EU finance ministers locked in by green protesters

BRUSSELS (Reuters) - Green protesters barred the entry to European Union headquarters on Tuesday, urging finance ministers inside to bail out the planet and devote billions of euros to help poor nations tackle climate change.

Success at United Nations talks in December to find a successor to the Kyoto protocol -- the U.N.’s main tool against global warming -- could hinge on whether cash will be found for a fund to persuade poor nations also to help tackle the problem.

“Save the climate, bail out the planet,” chanted the group of around 100 Greenpeace activists who chained themselves to the gates outside the EU Council, where ministers were discussing how much the bloc should contribute to this climate fund.

A Reuters photographer said no one could get in or out of the main entrance of the building, which also has a back exit, but that police had started to dislodge the protesters. The police arrested several demonstrators, a Reuters cameraman said.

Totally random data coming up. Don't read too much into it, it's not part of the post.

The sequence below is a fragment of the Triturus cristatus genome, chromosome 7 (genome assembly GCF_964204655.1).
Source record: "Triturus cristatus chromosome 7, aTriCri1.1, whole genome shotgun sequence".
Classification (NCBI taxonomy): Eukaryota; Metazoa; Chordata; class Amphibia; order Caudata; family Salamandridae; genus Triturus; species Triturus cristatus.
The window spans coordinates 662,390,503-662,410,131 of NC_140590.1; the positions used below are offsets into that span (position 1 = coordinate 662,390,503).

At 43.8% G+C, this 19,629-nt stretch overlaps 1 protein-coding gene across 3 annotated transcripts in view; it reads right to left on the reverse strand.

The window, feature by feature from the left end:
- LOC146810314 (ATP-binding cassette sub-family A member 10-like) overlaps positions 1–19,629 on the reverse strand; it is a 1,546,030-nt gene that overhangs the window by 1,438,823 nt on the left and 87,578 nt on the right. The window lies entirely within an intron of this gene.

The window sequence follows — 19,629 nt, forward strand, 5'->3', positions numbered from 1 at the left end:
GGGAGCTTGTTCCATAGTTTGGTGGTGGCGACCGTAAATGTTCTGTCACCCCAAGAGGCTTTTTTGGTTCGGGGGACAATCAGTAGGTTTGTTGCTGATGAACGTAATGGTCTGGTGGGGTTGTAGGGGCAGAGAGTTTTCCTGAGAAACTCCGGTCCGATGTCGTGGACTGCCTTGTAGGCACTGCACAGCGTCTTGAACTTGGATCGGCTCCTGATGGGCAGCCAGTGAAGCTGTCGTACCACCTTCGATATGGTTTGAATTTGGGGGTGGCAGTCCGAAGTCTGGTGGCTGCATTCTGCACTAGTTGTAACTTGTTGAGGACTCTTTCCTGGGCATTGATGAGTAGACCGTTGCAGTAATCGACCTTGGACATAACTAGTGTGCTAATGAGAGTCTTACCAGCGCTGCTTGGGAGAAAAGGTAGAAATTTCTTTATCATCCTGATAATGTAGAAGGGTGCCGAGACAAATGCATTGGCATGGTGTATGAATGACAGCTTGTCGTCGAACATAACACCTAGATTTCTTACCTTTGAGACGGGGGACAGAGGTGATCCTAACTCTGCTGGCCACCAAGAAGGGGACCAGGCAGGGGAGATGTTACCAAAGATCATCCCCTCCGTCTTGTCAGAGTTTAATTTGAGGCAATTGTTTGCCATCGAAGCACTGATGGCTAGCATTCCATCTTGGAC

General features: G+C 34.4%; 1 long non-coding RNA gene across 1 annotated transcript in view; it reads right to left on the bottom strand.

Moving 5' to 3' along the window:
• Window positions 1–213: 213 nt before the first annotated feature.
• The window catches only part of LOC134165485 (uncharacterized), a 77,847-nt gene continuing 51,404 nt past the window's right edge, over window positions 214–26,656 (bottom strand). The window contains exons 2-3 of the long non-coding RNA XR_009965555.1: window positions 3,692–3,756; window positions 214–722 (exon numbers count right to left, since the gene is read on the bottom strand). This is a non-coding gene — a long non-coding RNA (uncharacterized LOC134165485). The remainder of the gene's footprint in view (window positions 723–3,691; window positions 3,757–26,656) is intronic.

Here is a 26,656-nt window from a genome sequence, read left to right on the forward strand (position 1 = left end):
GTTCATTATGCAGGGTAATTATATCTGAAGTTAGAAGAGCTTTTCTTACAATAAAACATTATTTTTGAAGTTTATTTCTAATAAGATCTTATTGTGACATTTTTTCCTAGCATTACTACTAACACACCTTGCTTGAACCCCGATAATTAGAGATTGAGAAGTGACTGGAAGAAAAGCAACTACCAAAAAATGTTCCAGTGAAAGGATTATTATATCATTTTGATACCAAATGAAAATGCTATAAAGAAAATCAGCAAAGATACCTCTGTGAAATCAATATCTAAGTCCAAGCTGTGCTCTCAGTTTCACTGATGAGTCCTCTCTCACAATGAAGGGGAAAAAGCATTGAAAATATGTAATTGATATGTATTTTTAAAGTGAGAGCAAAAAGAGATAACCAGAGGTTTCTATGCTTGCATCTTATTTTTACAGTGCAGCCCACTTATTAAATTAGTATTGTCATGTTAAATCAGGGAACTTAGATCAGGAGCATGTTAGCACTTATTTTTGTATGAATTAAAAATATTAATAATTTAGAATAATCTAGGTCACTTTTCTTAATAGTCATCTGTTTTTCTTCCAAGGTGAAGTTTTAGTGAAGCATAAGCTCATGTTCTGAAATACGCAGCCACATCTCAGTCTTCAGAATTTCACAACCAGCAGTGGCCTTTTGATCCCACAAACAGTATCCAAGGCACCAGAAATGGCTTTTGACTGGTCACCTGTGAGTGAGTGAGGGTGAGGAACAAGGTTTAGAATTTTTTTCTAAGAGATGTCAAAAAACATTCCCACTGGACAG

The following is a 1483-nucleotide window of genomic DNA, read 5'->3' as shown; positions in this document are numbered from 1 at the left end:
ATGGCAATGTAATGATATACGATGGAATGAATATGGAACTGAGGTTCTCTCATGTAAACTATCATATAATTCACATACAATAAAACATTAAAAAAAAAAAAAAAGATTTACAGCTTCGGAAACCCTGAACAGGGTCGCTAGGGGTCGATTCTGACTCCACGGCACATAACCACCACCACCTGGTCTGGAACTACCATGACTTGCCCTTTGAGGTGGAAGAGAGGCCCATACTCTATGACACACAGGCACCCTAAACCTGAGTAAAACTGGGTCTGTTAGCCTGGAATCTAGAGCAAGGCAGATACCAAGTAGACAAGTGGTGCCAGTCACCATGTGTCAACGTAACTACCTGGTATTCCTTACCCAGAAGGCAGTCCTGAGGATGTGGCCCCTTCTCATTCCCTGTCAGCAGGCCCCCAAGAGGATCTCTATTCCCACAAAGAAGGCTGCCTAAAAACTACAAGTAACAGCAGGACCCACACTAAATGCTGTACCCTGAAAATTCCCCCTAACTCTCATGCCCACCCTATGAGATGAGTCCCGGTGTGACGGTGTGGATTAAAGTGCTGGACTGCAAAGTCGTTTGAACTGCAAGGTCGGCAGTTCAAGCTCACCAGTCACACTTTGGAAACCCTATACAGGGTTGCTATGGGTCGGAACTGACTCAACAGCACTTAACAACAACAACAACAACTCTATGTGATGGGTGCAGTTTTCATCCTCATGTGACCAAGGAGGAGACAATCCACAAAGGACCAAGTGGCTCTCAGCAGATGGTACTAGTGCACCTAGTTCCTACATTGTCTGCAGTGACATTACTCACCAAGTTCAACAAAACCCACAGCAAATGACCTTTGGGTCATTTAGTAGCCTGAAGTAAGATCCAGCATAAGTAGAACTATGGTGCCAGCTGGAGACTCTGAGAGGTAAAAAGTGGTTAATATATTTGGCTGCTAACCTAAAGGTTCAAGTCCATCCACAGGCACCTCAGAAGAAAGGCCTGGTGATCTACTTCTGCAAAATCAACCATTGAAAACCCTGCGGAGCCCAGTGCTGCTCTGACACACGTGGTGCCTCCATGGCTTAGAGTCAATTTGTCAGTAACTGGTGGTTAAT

“Finance ministers are giving billions of taxpayers’ money to failed banks, but we’re here to make sure they also put money on the table to tackle climate change,” Thomas Henningsen, Greenpeace International climate campaigner said.

“If the planet were a bank they would bail it out.”

Poor nations blame rich countries for causing climate change and say they do not do enough to help the poor adapt by means such as creating crops that are resistant to drought or floods and helping build barriers to counter rising sea levels.

Greenpeace wants European governments to contribute 35 billion euros ($44.41 billion) a year to the climate fund for poor nations.

Europe and the United States are seen as the main potential sources of finance, and the EU is now debating the size and source of its share.

Industry should be the main source of money for a climate fund to coax the world’s poorest nations into a global deal to tackle climate change in December, a draft report for the European finance ministers meeting said.

Reporting by Yves Herman; writing by Ingrid Melander